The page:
- Court: 9th Circuit Court of Appeals Archives
- Area(s) of Law: Civil Procedure
- Date Filed: 01-08-2015
- Case #: 14-56780
- Judge(s)/Court Below: Circuit Judge Gould for the Court; Circuit Judges Graber and Callahan
- Full Text Opinion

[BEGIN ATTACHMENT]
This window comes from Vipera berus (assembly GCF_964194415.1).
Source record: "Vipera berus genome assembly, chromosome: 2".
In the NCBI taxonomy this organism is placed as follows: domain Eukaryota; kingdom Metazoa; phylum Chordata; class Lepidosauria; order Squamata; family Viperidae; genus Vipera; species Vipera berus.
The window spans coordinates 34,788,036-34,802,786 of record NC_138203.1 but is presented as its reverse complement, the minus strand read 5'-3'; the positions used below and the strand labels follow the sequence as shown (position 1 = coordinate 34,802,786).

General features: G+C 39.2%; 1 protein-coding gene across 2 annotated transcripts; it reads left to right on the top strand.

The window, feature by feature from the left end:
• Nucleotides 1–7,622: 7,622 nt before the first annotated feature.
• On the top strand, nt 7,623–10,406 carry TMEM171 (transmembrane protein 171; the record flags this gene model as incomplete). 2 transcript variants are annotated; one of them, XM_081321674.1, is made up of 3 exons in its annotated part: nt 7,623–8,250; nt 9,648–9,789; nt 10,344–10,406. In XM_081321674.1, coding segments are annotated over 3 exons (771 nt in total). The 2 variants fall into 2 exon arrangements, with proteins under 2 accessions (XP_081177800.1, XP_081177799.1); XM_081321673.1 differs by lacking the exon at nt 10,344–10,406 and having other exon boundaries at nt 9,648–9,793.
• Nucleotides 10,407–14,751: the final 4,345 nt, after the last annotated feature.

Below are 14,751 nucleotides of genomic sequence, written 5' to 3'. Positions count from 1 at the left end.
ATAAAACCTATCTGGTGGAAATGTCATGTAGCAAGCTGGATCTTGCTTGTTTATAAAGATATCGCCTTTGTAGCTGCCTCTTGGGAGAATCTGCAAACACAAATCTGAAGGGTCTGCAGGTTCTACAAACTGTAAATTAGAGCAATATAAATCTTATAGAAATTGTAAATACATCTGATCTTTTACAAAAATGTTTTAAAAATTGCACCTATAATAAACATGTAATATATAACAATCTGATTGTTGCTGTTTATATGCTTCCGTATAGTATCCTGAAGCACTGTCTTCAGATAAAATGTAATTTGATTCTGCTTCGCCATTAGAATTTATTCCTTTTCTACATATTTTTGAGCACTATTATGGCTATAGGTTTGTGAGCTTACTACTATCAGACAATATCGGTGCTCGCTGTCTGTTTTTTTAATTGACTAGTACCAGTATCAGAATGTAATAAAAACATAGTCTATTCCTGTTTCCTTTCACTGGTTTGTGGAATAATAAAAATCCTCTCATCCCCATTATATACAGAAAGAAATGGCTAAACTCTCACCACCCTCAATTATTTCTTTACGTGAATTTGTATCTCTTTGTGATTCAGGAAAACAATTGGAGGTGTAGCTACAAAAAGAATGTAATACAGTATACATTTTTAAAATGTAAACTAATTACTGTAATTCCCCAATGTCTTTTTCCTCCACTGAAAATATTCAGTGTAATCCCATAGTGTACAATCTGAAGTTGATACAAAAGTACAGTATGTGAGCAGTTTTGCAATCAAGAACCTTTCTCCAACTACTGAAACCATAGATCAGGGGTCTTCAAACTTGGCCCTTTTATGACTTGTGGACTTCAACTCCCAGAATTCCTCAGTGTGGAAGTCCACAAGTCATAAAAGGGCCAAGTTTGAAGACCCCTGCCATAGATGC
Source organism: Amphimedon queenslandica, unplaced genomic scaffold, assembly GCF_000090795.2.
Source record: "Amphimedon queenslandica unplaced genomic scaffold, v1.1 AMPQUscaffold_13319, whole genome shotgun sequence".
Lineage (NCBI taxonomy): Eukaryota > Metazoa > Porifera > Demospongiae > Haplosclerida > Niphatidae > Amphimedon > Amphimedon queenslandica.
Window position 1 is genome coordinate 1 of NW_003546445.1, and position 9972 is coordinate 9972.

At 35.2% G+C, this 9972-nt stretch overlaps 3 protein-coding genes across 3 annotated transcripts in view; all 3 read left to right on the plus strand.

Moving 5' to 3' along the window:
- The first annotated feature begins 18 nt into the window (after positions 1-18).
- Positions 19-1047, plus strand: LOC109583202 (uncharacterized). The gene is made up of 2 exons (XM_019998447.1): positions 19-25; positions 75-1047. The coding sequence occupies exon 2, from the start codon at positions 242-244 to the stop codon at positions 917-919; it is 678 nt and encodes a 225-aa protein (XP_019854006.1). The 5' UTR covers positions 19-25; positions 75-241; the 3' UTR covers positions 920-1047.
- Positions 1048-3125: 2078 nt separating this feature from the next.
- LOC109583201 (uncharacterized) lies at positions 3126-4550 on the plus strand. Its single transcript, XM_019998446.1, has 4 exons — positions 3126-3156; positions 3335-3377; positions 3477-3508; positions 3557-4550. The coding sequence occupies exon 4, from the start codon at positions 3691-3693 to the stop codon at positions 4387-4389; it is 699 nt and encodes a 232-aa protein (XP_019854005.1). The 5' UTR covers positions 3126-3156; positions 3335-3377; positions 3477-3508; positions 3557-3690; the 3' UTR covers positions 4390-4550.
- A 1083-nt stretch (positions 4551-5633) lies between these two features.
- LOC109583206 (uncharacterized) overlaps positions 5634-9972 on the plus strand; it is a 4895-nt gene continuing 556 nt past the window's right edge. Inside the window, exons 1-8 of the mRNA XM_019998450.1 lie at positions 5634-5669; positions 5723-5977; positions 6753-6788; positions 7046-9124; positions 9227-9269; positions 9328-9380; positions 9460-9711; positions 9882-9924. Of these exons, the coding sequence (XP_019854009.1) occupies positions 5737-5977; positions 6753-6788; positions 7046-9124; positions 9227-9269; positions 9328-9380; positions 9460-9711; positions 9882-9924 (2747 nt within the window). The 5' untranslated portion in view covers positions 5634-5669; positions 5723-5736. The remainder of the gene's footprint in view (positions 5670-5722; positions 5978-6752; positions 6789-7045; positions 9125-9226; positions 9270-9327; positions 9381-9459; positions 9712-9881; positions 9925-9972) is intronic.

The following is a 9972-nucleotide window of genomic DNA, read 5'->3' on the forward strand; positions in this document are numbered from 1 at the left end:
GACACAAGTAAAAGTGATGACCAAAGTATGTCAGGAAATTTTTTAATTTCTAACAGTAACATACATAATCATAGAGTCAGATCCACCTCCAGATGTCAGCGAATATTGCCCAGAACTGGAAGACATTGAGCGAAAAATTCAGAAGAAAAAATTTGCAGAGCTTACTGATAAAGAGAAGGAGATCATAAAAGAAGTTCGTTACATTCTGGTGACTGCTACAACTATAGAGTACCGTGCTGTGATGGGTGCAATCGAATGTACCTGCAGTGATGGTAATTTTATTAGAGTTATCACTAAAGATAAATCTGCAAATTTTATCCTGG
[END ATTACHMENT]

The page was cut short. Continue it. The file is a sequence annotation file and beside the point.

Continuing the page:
Plaintiffs are a group of “Owner Operators” who worked for defendant, Knight Trucking (“Knight”), as independent contractors. Plaintiffs believe they were really employees of Knight and sought to recover leasing costs and fuel costs. Knight attempted to remove the case to federal court and the district court found that Knight had not met the amount in controversy requirement, because Knight calculated fuel costs based on employees working all year when some employees only worked part of the year. The Ninth Circuit recently ruled in Ibarra v. Manheim, that when establishing the amount in controversy for removal, a defendant may use a “chain of reasoning that includes assumptions to satisfy its burden by a preponderance of the evidence.” On appeal, the panel applied Ibarra to the facts here, and found that Knight had met the case in controversy requirement. Knight had calculated the amount in controversy by multiplying the amount that drivers charged to fuel cards each quarter, which did not reflect the total universe spent on fuel, to the sixteen quarters in question. The total amount estimated in this calculation was over $21 million. The panel held that this assumption of the number of drivers and estimate of fuel costs was adequate to meet the $5 million case in controversy requirement. REVERSED AND REMANDED.